The author, most recently, of “The Gods of Guilt” would love to have met Raymond Chandler: “I’d say, Ray, can a writer be happy and still be good at it?” Or does it take a life of trouble?
Sherill Tippins aims to tell the definitive story of New York’s Hotel Chelsea in “Inside the Dream Palace.”
All 10 Bookends columnists on the most interesting literary development — welcome or lamentable — of the year.
Anjelica Huston’s memoir about growing up in Ireland, London and New York doubles as a social history of the 1960s.
A new book about Richard Wagner, who relentlessly recorded his daily life, and another about Bach, who left hardly any paper trail.
A biography of the puppeteer whose influence has hardly waned in the more than two decades since his death.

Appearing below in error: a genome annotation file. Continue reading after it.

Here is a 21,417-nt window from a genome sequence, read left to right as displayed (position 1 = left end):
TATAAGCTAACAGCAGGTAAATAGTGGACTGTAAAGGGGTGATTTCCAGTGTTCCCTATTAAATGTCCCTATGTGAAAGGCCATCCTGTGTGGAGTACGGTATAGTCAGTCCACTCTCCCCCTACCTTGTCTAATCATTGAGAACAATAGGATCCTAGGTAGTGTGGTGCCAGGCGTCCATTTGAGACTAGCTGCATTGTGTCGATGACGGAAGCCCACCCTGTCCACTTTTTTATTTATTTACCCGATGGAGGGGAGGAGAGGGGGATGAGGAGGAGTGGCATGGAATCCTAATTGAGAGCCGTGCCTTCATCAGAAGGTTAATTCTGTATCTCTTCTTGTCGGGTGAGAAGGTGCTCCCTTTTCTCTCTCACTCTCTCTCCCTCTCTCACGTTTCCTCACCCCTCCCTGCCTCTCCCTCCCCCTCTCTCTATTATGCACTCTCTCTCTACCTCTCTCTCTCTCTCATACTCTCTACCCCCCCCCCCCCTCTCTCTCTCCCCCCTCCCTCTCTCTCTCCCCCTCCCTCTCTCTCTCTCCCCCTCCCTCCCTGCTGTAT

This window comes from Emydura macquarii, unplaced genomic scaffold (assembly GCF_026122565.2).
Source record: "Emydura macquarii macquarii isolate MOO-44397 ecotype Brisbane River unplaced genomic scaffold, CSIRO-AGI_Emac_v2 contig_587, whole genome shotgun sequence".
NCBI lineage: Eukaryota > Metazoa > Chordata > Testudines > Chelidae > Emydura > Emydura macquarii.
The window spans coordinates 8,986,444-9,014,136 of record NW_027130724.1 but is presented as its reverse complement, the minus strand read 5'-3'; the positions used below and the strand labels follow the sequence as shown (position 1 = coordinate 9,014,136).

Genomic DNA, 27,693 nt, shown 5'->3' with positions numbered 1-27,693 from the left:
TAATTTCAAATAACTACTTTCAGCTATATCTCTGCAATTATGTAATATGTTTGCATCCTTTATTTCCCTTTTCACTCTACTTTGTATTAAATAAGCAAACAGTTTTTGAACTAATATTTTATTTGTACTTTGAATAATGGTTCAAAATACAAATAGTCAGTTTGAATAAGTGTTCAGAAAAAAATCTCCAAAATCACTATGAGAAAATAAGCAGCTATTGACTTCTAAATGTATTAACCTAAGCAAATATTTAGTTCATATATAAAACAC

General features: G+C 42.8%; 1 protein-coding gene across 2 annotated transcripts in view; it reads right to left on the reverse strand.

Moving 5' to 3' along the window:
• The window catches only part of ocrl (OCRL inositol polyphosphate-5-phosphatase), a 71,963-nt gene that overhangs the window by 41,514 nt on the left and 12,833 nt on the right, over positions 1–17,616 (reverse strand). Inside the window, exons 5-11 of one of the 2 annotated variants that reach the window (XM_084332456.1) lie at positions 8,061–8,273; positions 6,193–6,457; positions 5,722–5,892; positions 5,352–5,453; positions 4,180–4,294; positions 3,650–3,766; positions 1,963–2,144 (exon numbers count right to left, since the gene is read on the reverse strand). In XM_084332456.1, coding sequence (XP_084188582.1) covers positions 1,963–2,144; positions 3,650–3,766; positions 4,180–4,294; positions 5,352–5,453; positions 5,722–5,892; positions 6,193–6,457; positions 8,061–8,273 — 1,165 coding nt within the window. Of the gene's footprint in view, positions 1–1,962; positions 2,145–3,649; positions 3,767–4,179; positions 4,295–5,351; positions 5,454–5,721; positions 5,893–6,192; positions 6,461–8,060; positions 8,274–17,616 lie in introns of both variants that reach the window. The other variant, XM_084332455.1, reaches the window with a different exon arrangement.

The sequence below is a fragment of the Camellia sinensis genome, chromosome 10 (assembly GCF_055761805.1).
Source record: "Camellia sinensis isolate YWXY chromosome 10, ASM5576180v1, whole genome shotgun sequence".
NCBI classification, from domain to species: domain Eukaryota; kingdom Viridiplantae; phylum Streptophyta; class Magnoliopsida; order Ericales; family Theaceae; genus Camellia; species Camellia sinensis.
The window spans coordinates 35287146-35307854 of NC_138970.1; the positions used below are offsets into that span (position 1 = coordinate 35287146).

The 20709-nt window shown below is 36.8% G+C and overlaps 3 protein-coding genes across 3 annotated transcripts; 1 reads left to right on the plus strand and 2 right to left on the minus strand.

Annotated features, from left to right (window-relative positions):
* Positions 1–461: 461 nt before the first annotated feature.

Virginia Postrel lays out the case for glamour as a life-shaping force, whether for good or for ill.
Henry Bushkin, who worked as a lawyer for Johnny Carson, has written a gossipy, breezy memoir about the late-night host.
John Shaw’s book tells the story of two American anthems: Irving Berlin’s “God Bless America” and Woody Guthrie’s “This Land Is Your Land.”
Ben Bradlee Jr.’s biography of Ted Williams does not materially alter our picture of the Red Sox star, but fills it in with much greater detail and nuance.